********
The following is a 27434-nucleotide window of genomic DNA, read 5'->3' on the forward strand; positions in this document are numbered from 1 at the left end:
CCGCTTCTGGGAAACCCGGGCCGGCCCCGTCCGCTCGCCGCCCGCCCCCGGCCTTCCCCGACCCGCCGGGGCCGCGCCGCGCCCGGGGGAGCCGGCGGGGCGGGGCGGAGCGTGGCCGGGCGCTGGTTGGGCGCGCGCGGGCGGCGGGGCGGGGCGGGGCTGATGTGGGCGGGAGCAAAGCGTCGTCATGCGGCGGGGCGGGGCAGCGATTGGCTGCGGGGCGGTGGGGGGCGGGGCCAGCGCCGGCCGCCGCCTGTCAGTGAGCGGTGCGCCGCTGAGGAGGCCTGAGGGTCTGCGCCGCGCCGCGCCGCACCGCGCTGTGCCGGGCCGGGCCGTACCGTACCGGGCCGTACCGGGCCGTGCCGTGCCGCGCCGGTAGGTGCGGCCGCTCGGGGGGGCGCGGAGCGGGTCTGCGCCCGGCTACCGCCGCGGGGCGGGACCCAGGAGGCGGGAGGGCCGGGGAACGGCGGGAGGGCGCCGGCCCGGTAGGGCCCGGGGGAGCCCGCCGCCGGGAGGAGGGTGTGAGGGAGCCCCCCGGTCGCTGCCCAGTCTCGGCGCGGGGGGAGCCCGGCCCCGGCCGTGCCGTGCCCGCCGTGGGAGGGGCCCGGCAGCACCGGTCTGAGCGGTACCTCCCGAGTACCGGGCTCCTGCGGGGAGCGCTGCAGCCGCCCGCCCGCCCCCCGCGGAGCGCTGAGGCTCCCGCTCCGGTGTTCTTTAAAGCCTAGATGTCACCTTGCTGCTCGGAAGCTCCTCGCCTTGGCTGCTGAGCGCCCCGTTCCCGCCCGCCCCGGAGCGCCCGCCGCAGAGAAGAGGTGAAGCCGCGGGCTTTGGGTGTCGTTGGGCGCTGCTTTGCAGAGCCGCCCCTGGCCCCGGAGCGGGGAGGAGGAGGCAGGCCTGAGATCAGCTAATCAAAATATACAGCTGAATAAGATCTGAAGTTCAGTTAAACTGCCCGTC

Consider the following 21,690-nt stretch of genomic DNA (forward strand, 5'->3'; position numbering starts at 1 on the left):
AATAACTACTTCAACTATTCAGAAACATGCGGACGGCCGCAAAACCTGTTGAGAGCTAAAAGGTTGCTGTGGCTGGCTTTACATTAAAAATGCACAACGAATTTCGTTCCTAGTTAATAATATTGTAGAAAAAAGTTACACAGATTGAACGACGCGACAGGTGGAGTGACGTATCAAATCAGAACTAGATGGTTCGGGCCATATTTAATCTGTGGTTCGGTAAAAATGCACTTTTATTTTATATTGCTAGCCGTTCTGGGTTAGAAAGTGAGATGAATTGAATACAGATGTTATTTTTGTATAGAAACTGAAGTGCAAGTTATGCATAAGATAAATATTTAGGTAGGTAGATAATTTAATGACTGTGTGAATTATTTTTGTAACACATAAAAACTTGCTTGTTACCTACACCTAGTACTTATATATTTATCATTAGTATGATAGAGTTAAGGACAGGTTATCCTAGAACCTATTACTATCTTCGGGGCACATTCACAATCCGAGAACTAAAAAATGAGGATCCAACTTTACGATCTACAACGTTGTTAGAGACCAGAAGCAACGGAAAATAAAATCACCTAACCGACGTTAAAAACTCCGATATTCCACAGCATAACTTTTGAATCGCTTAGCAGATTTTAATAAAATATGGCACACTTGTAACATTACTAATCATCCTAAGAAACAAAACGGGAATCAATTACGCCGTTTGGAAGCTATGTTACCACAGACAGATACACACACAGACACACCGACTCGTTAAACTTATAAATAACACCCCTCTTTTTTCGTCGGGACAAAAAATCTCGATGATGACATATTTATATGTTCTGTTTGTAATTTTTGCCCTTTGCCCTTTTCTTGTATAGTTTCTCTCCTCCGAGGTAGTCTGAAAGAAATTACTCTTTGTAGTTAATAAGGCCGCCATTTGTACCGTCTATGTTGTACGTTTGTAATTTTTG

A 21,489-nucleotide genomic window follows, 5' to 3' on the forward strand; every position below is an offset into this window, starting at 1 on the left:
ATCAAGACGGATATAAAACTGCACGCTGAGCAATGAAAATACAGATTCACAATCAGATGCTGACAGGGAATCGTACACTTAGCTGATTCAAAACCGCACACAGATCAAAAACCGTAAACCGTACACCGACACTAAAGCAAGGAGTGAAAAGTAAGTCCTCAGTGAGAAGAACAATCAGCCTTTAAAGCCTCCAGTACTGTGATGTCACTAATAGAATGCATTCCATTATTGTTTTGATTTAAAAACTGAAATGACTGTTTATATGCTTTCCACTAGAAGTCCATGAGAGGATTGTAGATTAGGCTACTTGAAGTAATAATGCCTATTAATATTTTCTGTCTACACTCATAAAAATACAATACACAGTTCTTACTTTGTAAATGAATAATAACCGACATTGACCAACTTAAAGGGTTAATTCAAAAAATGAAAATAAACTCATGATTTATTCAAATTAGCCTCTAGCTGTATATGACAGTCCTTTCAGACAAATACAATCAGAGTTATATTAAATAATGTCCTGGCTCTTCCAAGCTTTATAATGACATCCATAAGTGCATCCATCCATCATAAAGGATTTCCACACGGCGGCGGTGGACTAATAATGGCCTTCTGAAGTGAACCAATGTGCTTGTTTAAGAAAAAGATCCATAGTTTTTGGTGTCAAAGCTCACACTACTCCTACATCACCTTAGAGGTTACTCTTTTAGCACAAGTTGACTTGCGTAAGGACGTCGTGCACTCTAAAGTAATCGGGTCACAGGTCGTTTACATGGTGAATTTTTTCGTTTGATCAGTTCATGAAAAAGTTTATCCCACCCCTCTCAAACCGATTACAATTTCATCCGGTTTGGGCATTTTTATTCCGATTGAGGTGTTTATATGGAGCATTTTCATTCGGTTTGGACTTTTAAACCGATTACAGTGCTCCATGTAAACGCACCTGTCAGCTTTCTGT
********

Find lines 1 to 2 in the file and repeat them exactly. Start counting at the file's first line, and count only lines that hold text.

The following is a 27434-nucleotide window of genomic DNA, read 5'->3' on the forward strand; positions in this document are numbered from 1 at the left end:
CCGCTTCTGGGAAACCCGGGCCGGCCCCGTCCGCTCGCCGCCCGCCCCCGGCCTTCCCCGACCCGCCGGGGCCGCGCCGCGCCCGGGGGAGCCGGCGGGGCGGGGCGGAGCGTGGCCGGGCGCTGGTTGGGCGCGCGCGGGCGGCGGGGCGGGGCGGGGCTGATGTGGGCGGGAGCAAAGCGTCGTCATGCGGCGGGGCGGGGCAGCGATTGGCTGCGGGGCGGTGGGGGGCGGGGCCAGCGCCGGCCGCCGCCTGTCAGTGAGCGGTGCGCCGCTGAGGAGGCCTGAGGGTCTGCGCCGCGCCGCGCCGCACCGCGCTGTGCCGGGCCGGGCCGTACCGTACCGGGCCGTACCGGGCCGTGCCGTGCCGCGCCGGTAGGTGCGGCCGCTCGGGGGGGCGCGGAGCGGGTCTGCGCCCGGCTACCGCCGCGGGGCGGGACCCAGGAGGCGGGAGGGCCGGGGAACGGCGGGAGGGCGCCGGCCCGGTAGGGCCCGGGGGAGCCCGCCGCCGGGAGGAGGGTGTGAGGGAGCCCCCCGGTCGCTGCCCAGTCTCGGCGCGGGGGGAGCCCGGCCCCGGCCGTGCCGTGCCCGCCGTGGGAGGGGCCCGGCAGCACCGGTCTGAGCGGTACCTCCCGAGTACCGGGCTCCTGCGGGGAGCGCTGCAGCCGCCCGCCCGCCCCCCGCGGAGCGCTGAGGCTCCCGCTCCGGTGTTCTTTAAAGCCTAGATGTCACCTTGCTGCTCGGAAGCTCCTCGCCTTGGCTGCTGAGCGCCCCGTTCCCGCCCGCCCCGGAGCGCCCGCCGCAGAGAAGAGGTGAAGCCGCGGGCTTTGGGTGTCGTTGGGCGCTGCTTTGCAGAGCCGCCCCTGGCCCCGGAGCGGGGAGGAGGAGGCAGGCCTGAGATCAGCTAATCAAAATATACAGCTGAATAAGATCTGAAGTTCAGTTAAACTGCCCGTC